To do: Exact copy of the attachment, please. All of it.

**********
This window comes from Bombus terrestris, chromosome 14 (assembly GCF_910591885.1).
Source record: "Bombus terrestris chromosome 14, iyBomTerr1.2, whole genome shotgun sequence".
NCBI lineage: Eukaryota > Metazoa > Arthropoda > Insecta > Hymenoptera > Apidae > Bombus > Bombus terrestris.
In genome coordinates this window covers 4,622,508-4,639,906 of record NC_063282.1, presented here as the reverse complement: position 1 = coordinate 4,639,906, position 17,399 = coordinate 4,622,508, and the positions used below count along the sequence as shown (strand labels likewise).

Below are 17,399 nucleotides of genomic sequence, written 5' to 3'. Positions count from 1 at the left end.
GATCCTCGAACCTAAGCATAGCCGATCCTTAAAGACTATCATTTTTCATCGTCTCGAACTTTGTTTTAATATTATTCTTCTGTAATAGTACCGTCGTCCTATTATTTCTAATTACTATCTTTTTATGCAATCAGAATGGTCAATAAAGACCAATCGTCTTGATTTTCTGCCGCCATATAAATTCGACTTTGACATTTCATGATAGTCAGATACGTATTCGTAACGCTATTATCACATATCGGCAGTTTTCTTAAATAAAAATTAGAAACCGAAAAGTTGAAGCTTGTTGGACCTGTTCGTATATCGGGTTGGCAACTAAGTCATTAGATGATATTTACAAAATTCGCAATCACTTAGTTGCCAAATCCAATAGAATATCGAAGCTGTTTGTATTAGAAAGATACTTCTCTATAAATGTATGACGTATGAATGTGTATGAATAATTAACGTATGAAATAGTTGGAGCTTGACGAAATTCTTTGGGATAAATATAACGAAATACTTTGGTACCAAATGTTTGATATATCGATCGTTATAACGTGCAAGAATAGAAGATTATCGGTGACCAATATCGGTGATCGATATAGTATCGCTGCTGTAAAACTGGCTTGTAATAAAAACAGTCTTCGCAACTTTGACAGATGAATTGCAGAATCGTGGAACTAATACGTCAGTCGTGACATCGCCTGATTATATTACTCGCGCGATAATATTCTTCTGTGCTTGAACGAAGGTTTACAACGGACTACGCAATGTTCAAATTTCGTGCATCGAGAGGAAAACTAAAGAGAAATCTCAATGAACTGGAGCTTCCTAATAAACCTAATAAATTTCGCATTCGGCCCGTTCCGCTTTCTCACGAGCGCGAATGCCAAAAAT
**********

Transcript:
This window comes from Bombus terrestris, chromosome 14 (assembly GCF_910591885.1).
Source record: "Bombus terrestris chromosome 14, iyBomTerr1.2, whole genome shotgun sequence".
NCBI lineage: Eukaryota > Metazoa > Arthropoda > Insecta > Hymenoptera > Apidae > Bombus > Bombus terrestris.
In genome coordinates this window covers 4,622,508-4,639,906 of record NC_063282.1, presented here as the reverse complement: position 1 = coordinate 4,639,906, position 17,399 = coordinate 4,622,508, and the positions used below count along the sequence as shown (strand labels likewise).

Below are 17,399 nucleotides of genomic sequence, written 5' to 3'. Positions count from 1 at the left end.
GATCCTCGAACCTAAGCATAGCCGATCCTTAAAGACTATCATTTTTCATCGTCTCGAACTTTGTTTTAATATTATTCTTCTGTAATAGTACCGTCGTCCTATTATTTCTAATTACTATCTTTTTATGCAATCAGAATGGTCAATAAAGACCAATCGTCTTGATTTTCTGCCGCCATATAAATTCGACTTTGACATTTCATGATAGTCAGATACGTATTCGTAACGCTATTATCACATATCGGCAGTTTTCTTAAATAAAAATTAGAAACCGAAAAGTTGAAGCTTGTTGGACCTGTTCGTATATCGGGTTGGCAACTAAGTCATTAGATGATATTTACAAAATTCGCAATCACTTAGTTGCCAAATCCAATAGAATATCGAAGCTGTTTGTATTAGAAAGATACTTCTCTATAAATGTATGACGTATGAATGTGTATGAATAATTAACGTATGAAATAGTTGGAGCTTGACGAAATTCTTTGGGATAAATATAACGAAATACTTTGGTACCAAATGTTTGATATATCGATCGTTATAACGTGCAAGAATAGAAGATTATCGGTGACCAATATCGGTGATCGATATAGTATCGCTGCTGTAAAACTGGCTTGTAATAAAAACAGTCTTCGCAACTTTGACAGATGAATTGCAGAATCGTGGAACTAATACGTCAGTCGTGACATCGCCTGATTATATTACTCGCGCGATAATATTCTTCTGTGCTTGAACGAAGGTTTACAACGGACTACGCAATGTTCAAATTTCGTGCATCGAGAGGAAAACTAAAGAGAAATCTCAATGAACTGGAGCTTCCTAATAAACCTAATAAATTTCGCATTCGGCCCGTTCCGCTTTCTCACGAGCGCGAATGCCAAAAAT